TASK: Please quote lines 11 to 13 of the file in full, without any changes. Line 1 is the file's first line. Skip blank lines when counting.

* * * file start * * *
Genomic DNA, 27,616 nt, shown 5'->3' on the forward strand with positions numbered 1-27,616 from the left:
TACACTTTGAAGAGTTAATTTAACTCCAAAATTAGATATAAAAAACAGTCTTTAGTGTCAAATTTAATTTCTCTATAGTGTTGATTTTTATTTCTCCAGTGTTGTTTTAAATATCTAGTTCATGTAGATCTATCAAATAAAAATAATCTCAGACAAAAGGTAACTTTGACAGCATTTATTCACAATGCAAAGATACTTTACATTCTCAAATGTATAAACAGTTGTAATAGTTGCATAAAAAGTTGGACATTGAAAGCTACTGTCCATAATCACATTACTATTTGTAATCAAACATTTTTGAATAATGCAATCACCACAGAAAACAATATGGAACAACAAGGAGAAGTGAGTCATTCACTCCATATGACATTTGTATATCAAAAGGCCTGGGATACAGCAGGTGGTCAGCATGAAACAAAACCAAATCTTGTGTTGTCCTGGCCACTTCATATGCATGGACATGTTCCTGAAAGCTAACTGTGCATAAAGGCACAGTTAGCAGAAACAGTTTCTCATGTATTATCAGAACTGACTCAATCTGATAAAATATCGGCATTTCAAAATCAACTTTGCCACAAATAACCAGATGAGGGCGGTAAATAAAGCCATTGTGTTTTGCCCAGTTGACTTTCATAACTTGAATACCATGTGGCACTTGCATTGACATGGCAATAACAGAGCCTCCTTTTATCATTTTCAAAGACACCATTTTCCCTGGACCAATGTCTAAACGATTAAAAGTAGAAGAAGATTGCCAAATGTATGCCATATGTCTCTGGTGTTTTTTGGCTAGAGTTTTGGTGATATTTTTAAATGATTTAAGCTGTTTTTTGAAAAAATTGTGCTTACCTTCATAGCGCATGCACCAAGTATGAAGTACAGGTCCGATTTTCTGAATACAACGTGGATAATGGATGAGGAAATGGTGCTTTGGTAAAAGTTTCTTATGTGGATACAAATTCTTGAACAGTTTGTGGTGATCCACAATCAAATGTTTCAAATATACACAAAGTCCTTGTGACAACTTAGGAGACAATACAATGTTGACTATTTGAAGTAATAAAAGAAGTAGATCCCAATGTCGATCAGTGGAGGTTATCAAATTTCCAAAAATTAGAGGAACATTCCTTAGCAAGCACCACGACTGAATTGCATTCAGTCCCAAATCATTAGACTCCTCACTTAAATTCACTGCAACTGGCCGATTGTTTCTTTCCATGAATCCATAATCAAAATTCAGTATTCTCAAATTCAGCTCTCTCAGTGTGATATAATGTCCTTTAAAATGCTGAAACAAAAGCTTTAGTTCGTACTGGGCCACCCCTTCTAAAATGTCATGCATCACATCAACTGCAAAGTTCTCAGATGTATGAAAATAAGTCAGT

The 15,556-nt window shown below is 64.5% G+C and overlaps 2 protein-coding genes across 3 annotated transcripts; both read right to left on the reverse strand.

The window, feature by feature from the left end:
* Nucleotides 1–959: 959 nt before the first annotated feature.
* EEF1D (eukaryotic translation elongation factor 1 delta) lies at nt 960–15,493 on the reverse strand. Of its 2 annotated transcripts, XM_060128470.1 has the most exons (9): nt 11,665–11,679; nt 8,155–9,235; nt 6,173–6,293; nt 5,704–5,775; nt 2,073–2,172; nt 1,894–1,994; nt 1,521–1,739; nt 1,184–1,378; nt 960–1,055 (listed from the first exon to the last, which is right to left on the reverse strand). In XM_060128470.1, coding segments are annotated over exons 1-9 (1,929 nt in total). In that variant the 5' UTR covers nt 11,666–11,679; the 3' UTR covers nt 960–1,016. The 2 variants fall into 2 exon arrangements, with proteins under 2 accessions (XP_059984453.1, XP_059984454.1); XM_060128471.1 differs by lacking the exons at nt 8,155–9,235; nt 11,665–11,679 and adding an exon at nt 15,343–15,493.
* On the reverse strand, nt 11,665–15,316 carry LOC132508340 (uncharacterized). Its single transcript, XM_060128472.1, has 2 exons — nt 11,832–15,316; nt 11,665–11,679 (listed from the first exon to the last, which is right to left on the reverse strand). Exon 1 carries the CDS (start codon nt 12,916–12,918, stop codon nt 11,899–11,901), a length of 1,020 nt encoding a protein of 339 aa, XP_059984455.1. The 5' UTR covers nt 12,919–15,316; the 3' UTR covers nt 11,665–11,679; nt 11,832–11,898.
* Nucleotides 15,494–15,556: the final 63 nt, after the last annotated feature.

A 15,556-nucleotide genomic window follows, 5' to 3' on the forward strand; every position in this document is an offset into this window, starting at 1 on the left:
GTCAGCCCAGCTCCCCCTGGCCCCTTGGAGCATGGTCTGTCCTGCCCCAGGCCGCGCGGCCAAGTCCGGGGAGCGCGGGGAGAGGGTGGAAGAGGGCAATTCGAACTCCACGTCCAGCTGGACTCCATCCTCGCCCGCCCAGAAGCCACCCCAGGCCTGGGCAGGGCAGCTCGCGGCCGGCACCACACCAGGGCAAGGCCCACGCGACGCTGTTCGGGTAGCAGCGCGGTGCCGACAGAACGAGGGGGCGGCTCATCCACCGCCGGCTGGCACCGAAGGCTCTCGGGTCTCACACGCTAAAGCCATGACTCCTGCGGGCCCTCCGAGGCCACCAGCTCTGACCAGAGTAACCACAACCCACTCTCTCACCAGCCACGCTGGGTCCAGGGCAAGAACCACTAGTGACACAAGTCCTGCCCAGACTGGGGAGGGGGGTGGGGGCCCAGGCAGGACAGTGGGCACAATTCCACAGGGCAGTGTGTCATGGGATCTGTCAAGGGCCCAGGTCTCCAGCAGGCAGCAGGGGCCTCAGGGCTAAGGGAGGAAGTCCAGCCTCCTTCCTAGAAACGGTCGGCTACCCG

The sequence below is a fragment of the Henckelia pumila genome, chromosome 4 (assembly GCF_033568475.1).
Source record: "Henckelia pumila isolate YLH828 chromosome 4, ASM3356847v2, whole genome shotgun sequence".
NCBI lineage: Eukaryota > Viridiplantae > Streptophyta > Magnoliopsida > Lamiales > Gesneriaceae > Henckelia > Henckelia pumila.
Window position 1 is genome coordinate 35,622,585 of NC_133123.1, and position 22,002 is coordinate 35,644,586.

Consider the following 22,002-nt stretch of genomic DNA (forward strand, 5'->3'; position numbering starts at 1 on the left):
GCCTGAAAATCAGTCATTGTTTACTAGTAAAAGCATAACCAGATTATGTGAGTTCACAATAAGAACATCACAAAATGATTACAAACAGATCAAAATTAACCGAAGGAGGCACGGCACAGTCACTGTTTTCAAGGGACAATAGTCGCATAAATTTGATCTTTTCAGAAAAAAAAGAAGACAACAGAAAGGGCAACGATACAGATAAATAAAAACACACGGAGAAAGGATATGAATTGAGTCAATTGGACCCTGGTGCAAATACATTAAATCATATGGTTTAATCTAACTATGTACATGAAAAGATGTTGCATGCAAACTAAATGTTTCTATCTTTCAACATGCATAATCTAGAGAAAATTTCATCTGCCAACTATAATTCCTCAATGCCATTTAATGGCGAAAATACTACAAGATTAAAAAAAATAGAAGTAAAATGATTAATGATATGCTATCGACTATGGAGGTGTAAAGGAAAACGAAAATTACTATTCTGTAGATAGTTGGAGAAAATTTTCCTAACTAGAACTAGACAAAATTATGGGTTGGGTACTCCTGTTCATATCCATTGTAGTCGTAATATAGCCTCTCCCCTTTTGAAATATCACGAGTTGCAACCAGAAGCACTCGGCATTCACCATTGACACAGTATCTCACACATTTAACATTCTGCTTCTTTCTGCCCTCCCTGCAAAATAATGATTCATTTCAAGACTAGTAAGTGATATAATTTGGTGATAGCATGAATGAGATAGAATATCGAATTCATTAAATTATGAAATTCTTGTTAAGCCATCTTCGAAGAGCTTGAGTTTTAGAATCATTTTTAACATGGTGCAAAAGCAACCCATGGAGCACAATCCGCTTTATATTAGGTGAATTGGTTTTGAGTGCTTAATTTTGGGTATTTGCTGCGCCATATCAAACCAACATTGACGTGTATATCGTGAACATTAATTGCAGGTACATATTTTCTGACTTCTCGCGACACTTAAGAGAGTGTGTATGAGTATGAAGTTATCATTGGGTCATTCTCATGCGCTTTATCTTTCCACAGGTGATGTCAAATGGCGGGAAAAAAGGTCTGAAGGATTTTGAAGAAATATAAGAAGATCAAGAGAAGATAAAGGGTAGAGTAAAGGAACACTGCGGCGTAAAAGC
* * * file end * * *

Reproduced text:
The sequence below is a fragment of the Henckelia pumila genome, chromosome 4 (assembly GCF_033568475.1).
Source record: "Henckelia pumila isolate YLH828 chromosome 4, ASM3356847v2, whole genome shotgun sequence".
NCBI lineage: Eukaryota > Viridiplantae > Streptophyta > Magnoliopsida > Lamiales > Gesneriaceae > Henckelia > Henckelia pumila.